Nicole McCabe does nothing fancy here but does it very well. If you are into Martin Speake, or to an extent a less sped-up version of the great Zhenya Strigalev, you will find a lot to admire here. Certainly the US alto saxophonist has a firm grip on the arc of an improvisation within a compositional framework that makes sense and her role within it. The players that McCabe surrounds herself with know how to work together as a unit.
Particularly impressive in that regard is bassist Logan Kane whose role in 'Finding Beauty in an Unexpected Place' is even more absorbing the quieter it becomes if that isn't too much of a paradigm shift for the listeners among us who like to add some extra glue to their wigs when the bald if brutal truth of sheer blowing power forces a gone with the wind disappearing act.
Above all the tunes written in the language of an ease-with-itself very studied contemporary vision of bebop are convincing. There's not too much peril here looking in the rear view mirror. Kane leads off the title track and it's here where Paul Cornish on piano sparkles. (Cornish and Kane are on David Binney's beautifully arranged 2022 release Tomorrow's Journey.) But the vocalising on the slightly overlong 'Portsmouth' while sweet doesn't add as much as its pleasant melody promises.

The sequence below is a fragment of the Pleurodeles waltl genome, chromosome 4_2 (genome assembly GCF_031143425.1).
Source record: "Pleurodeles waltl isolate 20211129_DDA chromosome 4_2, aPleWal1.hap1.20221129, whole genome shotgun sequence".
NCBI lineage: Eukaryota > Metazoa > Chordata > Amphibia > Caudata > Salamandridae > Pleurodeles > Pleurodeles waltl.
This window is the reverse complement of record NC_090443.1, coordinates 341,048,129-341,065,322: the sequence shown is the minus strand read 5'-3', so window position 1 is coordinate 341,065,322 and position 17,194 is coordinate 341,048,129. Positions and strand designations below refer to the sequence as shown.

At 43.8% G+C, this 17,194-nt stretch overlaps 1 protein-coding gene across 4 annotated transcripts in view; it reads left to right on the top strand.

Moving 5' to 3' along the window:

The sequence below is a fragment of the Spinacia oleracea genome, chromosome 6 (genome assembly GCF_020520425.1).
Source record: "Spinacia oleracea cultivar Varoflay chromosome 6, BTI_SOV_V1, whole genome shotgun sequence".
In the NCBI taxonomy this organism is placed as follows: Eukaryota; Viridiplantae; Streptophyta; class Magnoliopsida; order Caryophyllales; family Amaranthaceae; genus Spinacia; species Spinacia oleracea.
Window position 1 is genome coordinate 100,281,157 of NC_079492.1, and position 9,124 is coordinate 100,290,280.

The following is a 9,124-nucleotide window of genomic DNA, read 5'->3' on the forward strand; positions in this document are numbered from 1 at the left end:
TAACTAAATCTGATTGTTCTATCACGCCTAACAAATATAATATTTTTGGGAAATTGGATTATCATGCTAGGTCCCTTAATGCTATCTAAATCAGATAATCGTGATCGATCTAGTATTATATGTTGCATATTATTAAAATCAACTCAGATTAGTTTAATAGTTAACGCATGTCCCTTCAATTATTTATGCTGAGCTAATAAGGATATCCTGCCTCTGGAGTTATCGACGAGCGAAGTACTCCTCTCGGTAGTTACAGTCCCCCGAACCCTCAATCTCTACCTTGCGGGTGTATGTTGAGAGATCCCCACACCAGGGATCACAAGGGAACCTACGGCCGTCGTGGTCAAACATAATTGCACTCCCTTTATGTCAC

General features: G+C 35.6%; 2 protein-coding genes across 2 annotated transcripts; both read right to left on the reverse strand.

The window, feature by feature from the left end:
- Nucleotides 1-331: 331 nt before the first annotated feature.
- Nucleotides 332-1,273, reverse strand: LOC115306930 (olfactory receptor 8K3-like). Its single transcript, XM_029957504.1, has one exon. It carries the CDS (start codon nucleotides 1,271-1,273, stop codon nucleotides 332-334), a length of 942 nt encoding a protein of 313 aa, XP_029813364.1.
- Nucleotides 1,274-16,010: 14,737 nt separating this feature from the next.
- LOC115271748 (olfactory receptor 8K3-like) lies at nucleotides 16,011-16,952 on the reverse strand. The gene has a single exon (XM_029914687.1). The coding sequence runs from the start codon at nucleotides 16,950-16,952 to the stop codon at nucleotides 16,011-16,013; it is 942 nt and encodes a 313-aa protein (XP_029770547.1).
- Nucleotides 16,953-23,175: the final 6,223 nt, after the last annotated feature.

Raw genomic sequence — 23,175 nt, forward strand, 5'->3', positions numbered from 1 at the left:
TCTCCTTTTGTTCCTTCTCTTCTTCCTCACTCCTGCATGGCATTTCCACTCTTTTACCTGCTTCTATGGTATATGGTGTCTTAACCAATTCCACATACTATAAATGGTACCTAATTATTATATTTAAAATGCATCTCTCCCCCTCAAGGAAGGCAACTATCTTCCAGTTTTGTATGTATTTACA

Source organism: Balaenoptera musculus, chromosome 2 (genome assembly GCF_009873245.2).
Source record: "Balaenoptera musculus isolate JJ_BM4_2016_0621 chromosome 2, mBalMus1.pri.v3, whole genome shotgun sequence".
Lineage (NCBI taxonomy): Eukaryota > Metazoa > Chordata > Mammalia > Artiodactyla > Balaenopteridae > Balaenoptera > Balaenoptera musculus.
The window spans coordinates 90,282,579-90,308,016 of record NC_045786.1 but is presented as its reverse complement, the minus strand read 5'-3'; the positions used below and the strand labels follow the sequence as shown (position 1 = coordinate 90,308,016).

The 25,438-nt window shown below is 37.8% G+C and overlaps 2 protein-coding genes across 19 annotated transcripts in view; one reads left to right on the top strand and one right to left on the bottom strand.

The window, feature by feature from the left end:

Still a new name to discover McCabe - who was championed by George Colligan earlier in her career and who appearing on 2020's Introducing Nicole McCabe - is someone whose career you'd hope would rocket further into all our consciousness given the clear potential this record so emphatically displays.